“These findings are not contradictory,” Wang says. “They do, however, reflect the complexity of these nutritional questions and the importance of developing and getting evidence-based, more specific guidance out to expectant mothers. We hope that our work will stimulate more research to look into these complex nutritional issues in the future.” The work suggests that too little, and too much, may be detrimental to child health and that further focus should be on optimizing “adequate” levels in the context of maternal obesity, genetic background and diet, she says. 

For the study, researchers analyzed data from 1,517 mother-child pairs in the Boston Birth Cohort, a predominantly low-income minority population. The mothers were recruited at the time of their child’s birth and their children were followed for up to nine years from 2003 to 2014. Of the mother-child pairs, 29.2 percent of mothers were overweight and 25.1 percent were obese pre-pregnancy. A total of 590 children (38.9 percent) were overweight or obese by the ages of two to nine years old.

Wang and her colleagues found that obese mothers had significantly lower folate levels than normal weight mothers, but adequate maternal folate concentrations could mitigate the adverse effects of maternal obesity on the child’s risk of developing obesity. About a quarter of mothers in the cohort had folate levels below 20 nanomoles per liter (24 percent in normal weight mothers and 27 percent in obese mothers).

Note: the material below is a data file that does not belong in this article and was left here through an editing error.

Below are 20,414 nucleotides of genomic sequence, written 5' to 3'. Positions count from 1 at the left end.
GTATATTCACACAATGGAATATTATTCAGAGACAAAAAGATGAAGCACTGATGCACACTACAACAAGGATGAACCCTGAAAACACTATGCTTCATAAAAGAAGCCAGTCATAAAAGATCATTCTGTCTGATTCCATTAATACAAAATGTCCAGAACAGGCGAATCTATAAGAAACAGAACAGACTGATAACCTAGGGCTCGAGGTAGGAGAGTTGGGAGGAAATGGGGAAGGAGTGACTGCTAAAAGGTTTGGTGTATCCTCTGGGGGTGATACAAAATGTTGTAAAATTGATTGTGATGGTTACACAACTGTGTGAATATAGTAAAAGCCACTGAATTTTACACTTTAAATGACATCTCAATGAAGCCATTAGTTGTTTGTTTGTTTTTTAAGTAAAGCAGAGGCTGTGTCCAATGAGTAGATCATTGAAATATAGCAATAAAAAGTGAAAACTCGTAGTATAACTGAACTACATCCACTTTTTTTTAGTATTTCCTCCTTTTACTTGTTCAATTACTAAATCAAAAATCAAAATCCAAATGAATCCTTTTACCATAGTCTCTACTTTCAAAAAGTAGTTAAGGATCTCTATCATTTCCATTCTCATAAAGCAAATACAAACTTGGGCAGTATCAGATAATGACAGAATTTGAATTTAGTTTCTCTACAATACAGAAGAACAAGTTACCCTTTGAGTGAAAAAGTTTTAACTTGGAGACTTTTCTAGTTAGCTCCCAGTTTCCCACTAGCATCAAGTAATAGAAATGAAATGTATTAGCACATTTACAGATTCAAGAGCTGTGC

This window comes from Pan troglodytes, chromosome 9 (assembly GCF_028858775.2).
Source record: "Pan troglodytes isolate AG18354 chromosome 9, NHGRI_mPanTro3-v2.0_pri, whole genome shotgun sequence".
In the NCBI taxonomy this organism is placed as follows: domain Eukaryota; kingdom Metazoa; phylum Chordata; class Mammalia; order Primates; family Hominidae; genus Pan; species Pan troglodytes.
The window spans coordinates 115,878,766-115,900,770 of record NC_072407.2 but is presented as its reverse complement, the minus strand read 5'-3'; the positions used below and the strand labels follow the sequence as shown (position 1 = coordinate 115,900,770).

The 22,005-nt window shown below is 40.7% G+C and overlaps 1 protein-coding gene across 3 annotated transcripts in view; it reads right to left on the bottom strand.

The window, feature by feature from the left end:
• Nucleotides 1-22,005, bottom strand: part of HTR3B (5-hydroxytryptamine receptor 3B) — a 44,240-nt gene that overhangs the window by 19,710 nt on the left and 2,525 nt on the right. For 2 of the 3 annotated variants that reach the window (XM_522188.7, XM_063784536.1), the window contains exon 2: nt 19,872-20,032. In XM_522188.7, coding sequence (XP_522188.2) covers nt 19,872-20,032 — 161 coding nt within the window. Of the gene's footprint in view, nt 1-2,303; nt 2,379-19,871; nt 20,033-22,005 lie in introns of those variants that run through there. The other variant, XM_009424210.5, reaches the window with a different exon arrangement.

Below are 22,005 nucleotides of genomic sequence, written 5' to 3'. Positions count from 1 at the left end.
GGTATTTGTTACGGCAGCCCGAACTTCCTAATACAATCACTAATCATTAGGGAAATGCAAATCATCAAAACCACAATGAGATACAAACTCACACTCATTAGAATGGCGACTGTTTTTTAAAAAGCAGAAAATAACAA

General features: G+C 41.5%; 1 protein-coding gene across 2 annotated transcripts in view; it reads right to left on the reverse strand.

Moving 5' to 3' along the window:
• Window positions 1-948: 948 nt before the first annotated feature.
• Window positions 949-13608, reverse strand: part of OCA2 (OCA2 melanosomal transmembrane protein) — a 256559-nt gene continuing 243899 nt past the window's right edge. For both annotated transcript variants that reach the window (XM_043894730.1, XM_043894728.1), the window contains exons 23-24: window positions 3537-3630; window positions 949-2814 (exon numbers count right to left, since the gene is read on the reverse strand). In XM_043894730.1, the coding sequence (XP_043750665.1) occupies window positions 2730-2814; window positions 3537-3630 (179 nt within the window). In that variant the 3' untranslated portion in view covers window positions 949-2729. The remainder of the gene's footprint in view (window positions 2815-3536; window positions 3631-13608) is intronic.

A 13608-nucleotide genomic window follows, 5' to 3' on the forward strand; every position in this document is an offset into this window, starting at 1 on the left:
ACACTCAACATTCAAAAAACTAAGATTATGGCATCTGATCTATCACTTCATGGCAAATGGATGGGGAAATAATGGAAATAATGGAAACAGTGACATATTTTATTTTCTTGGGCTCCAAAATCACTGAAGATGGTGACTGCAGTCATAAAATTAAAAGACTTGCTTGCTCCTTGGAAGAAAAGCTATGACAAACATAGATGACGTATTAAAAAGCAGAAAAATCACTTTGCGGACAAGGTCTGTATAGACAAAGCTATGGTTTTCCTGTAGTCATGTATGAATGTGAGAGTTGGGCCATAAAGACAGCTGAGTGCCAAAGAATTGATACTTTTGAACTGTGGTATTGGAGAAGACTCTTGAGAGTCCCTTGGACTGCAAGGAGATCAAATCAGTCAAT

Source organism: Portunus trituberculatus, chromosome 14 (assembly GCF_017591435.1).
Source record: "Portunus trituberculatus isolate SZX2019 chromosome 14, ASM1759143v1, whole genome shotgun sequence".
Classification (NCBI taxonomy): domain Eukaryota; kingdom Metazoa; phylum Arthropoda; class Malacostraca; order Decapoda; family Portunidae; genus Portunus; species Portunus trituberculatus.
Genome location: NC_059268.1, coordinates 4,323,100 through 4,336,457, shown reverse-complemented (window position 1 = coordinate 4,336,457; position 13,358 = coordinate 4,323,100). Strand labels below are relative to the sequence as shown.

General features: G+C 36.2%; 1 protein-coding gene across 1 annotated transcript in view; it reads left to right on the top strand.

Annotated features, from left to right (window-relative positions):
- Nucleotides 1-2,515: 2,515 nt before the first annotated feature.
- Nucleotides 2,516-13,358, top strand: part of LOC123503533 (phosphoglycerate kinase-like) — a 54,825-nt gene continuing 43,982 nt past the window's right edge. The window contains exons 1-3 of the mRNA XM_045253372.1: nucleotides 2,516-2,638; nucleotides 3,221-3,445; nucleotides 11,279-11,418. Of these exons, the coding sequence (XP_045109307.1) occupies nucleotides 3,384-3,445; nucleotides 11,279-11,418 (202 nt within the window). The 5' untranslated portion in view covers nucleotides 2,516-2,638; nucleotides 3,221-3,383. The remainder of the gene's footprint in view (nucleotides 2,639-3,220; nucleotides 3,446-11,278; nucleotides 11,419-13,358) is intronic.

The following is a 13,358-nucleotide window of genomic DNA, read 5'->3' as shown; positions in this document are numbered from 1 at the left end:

In the study, the researchers also linked inadequate folate levels in obese mothers to an increase in blood concentrations of insulin and leptin, two hormones related to metabolism, in their children. These findings lend further evidence that inadequate folate in mothers can lead to metabolic disorders in the offspring, the researchers say.

While all women who seek preconception and prenatal care should be encouraged to take folate supplements, Wang says, a wide range of blood folate levels in the study participants was observed.

“Given the important role of folate, it would be worthwhile for physicians to check folate levels in obese women.” she says. “This way, we hope to be able to ensure an optimal folate level in order to decrease adverse outcomes due to either too little or too much folate.”

Associations of Maternal Prepregnancy BMI and Plasma Folate Concentrations with Child Metabolic Health” was written by Guoying Wang, MD, PhD; Frank B. Hu, MD, PhD; Kamila B. Mistry, PhD, MPH; Cuilin Zhang, MD, PhD; Fazheng Ren, PhD; Yong Huo, MD; David Paige, MD; Tami Bartell, BS; Xiumei Hong, MD, PhD; Deanna Caruso, MS; Zhicheng Ji, BS; Zhu Chen, PhD; Yuelong Ji, MSPH; Colleen Pearson, BA; Hongkai Ji, PhD; Barry Zuckerman, MD; Tina L. Cheng, MD; and Xiaobin Wang, MD, ScD, MPH.

The Boston Birth Cohort (BBC) has been funded continuously by National Institutes of Health’s National Institute of Child Health and Human Development over the past 15 years (2R01 HD041702; R01 HD086013). The BBC was also supported by the National Institute of Environmental Health Sciences, and the National Institute of Allergy and Infectious Diseases, as well as the Health Resources and Services Administration’s Maternal and Child Health Bureau and the March of Dimes.

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Media contact for the Johns Hopkins School of Public Health: Stephanie Desmon at 410-955-7619 or sdesmon1@jhu.edu and Barbara Benham at 410-614-6029 or bbenham1@jhu.edu.